Ford and the Massachusetts Institute of Technology (MIT) are now collaborating on a new research project that gauges how pedestrians move in urban areas to enhance certain public transportation services for rides-hailing and point-to-point shuttle services.
The project is designed to launch a fleet of on-demand electric vehicle shuttles that operate on both city roads and campus walkways on the university’s campus in Cambridge, Massachusetts. The vehicles utilize LiDAR sensors and cameras to gauge pedestrian flow, which eventually helps forecast demand for the shuttles. This enables researchers and drivers to route shuttles toward areas with the highest demand to better accommodate riders.
In a statement, Ford Research and Advanced Engineering vice president Ken Washington said that the onboard sensors and cameras collect pedestrian data to estimate foot traffic flow. He explained that this helps them develop efficient algorithms that bring together pertinent data. “It improves mobility-on-demand services, and aids ongoing pedestrian detection and mapping efforts for autonomous vehicle research.”
The MIT research is being carried out by the Aeronautics and Astronautics Department’s Aerospace Controls Lab. ACL explores topics related to autonomous systems and control design for spacecraft, aircraft, and ground vehicles.
According to ACL director Professor Jonathan How, through the mobility-on-demand system being developed for MIT’s campus, ACL can look into new planning and prediction algorithms in an intricate, but controlled, environment while simultaneously offering a testbed framework for researchers and a service to the MIT community.
Ford and MIT researchers intend to roll out the service to a group of students and faculty starting in September. This group will utilize a mobile application to hail one of three electric urban vehicles to their location and request to be dropped off at another destination on campus.
The EVs are small enough to be able to navigate the campus’ sidewalks while leaving adequate room for pedestrian traffic. Each comes outfitted with weatherproof enclosures that shield out extreme weather–a feature that is specifically useful for New England’s winters.
By simply requesting the shuttles through a smartphone app, MIT students and faculty no longer have to wait long for their ride to arrive.
During the past five months, Ford and MIT have employed LiDAR sensors and cameras mounted to the vehicles to document pedestrian flow between various points on campus. LiDAR is said to be the most efficient way to spot and localize objects from the environment that surrounds the shuttles. The technology is also claimed more accurate than GPS, giving off short pulses of laser light to accurately pinpoint the vehicle’s location on a map and spot the movement of nearby objects and pedestrians.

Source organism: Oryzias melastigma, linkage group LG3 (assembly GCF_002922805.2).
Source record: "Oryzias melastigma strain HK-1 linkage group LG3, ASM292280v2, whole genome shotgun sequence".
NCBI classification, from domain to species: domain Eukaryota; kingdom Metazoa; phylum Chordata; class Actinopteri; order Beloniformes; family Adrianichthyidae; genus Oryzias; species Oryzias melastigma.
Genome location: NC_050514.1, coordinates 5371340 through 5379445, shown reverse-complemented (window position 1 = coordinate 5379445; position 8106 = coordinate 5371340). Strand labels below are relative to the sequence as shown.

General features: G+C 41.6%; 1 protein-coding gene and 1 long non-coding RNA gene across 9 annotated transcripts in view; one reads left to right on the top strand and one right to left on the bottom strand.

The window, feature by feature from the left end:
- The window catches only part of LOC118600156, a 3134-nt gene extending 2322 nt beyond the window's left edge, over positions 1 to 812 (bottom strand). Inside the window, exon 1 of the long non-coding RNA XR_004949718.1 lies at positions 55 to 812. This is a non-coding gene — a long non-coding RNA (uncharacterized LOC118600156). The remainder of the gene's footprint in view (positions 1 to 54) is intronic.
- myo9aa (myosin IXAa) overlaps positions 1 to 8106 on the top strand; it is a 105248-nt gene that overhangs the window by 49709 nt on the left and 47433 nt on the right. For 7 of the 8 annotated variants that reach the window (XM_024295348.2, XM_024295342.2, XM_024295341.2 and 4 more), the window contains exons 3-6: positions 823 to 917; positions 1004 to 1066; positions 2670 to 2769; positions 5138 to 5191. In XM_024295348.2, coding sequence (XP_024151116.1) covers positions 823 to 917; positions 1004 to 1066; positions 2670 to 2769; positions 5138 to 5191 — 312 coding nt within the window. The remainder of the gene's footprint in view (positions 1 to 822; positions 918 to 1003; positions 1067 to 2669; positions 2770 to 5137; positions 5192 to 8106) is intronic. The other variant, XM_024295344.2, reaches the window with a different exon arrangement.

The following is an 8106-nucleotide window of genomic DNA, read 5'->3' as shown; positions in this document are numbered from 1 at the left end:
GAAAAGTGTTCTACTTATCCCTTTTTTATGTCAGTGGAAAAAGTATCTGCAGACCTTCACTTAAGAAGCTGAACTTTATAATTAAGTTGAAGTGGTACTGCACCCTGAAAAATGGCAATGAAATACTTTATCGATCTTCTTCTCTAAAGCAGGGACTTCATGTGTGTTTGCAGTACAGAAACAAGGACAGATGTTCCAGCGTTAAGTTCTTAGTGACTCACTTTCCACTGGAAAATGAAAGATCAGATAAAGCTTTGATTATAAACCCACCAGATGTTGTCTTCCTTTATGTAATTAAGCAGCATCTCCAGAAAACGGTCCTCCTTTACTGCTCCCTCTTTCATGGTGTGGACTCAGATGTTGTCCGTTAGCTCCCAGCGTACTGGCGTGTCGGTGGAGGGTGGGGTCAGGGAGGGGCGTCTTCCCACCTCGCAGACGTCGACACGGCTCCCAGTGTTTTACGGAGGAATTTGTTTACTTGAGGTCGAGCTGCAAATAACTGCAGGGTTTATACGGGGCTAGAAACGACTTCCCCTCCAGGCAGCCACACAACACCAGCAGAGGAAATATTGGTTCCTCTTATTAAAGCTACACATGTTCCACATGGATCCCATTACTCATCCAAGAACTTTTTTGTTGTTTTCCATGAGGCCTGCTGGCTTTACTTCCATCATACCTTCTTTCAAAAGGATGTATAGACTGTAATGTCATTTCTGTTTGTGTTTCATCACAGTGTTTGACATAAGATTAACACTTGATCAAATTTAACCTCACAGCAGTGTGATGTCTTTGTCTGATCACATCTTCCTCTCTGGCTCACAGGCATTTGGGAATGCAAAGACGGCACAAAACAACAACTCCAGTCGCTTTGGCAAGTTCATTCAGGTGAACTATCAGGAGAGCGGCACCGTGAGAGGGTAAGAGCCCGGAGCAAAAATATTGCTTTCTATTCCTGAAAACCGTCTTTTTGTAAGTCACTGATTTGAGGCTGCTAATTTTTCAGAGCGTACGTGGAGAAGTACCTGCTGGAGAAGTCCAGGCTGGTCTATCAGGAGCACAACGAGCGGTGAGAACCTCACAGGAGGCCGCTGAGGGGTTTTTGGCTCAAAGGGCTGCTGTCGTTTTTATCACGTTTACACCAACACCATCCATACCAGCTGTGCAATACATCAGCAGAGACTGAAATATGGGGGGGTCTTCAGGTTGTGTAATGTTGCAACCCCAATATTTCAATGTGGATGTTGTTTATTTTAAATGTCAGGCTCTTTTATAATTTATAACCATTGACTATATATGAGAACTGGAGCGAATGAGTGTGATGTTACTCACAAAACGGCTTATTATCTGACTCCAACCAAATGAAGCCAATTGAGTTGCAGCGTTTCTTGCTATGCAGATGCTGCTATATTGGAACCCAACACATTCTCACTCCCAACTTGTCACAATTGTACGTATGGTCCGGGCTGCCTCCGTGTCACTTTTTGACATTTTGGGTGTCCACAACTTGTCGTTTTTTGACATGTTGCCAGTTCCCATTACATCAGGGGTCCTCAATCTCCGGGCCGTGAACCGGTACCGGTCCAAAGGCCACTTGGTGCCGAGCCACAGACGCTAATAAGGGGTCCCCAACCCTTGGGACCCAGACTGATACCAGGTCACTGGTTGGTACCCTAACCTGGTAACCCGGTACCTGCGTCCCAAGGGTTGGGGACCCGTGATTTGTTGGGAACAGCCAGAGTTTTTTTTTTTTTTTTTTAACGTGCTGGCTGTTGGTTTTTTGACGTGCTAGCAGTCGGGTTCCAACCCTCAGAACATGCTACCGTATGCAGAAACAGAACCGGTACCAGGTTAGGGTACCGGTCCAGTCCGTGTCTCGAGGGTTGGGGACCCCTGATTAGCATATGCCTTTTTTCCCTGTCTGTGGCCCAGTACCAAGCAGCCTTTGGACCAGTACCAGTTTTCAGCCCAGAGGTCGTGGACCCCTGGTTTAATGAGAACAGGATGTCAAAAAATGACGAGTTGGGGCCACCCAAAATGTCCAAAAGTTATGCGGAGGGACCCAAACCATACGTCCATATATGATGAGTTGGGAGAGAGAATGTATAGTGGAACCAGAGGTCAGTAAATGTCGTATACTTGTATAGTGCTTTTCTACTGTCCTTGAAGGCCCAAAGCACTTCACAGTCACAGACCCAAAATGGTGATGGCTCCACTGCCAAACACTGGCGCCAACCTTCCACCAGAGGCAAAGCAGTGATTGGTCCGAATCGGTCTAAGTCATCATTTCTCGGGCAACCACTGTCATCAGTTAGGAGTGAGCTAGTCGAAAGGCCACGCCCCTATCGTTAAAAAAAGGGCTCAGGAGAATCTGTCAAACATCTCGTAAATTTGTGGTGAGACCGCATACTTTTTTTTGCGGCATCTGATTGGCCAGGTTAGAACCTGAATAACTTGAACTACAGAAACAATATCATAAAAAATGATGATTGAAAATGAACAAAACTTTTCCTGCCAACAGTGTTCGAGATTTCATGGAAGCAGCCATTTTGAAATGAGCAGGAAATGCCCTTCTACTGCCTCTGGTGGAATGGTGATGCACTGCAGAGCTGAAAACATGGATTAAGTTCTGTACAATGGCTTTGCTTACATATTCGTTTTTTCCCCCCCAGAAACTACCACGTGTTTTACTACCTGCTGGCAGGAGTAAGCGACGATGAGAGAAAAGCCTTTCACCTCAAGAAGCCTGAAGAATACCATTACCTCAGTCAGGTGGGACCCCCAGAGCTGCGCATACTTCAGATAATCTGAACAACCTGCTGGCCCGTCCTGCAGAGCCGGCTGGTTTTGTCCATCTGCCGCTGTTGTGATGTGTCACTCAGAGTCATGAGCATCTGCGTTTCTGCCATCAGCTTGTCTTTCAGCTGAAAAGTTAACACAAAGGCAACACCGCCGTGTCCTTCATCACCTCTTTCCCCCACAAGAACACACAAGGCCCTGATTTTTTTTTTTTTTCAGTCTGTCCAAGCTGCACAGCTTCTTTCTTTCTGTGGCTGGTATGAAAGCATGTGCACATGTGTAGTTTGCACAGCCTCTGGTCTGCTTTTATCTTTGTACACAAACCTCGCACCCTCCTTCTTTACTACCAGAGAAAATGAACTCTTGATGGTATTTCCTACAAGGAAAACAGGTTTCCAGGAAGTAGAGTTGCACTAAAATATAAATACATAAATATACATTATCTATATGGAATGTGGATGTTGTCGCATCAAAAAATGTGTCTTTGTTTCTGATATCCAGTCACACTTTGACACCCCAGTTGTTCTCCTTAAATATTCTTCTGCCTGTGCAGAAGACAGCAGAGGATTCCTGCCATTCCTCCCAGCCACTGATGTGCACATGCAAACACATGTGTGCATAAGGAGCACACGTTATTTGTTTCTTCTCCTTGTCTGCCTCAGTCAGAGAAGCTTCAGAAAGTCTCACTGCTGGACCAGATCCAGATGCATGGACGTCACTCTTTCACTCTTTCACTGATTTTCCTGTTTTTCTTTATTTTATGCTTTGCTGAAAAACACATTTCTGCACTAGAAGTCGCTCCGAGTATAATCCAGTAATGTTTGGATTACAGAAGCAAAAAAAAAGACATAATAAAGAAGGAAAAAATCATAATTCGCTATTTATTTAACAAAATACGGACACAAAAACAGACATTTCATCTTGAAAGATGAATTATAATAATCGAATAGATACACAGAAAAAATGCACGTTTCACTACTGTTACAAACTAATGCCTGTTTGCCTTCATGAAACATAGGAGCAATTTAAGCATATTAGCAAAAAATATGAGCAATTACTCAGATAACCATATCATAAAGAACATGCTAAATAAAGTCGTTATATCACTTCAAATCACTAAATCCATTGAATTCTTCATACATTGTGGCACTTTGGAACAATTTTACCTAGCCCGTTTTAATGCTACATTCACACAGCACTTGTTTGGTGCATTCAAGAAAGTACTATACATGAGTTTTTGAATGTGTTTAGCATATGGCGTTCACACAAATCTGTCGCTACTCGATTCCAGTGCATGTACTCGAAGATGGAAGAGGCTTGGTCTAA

Utilizing this data, the research team studies the overall pattern of how pedestrian traffic moves across the campus, which enables them to predict where the most demand for the shuttles will be at any given moment. This enables the shuttles to be carefully pre-positioned and routed to serve the MIT population as efficiently as possible.
Moreover, the research team considers other factors that affect pedestrian movement on MIT’s campus, such as varying class schedules, conditions, and the dynamic habits of students and professors across different semesters.
This partnership further improves Ford’s Dynamic Shuttle project, which offers point-to-point shuttle rides to employees requesting rides utilizing a mobile application on its Dearborn, Michigan campus. It also advances the ride-handling concept to new heights by examining the movement of pedestrians to forecast demand and reduce wait times for the shuttles.
Furthermore, the algorithms and methods learned when navigating densely crowded pedestrian areas utilizing LiDAR will also reinforce Ford’s autonomous and driver assist technologies as the company continuously develops self-driving vehicles.
The project is just one of over 30 mobility solutions university research projects between Ford and universities in the USA, China and Germany, targeted at helping the company and academic world better comprehend the ways on how to enhance mobility for millions of people worldwide.
For the American automaker, university research collaborations are a critical part of its broader effort to change the way the world moves.
Hamid Moaref has always been fascinated by cars and the automotive industry. His family has a longstanding association with the industry and has been in the tire business for the past 35 years. Raised in Dubai, Hamid attended Capilano University in Vancouver where he graduated with a BBA in marketing before attending an intensive course in magazine publishing in 2005. He has been the publisher and chief editor of Tires & Parts magazine for the past ten years.
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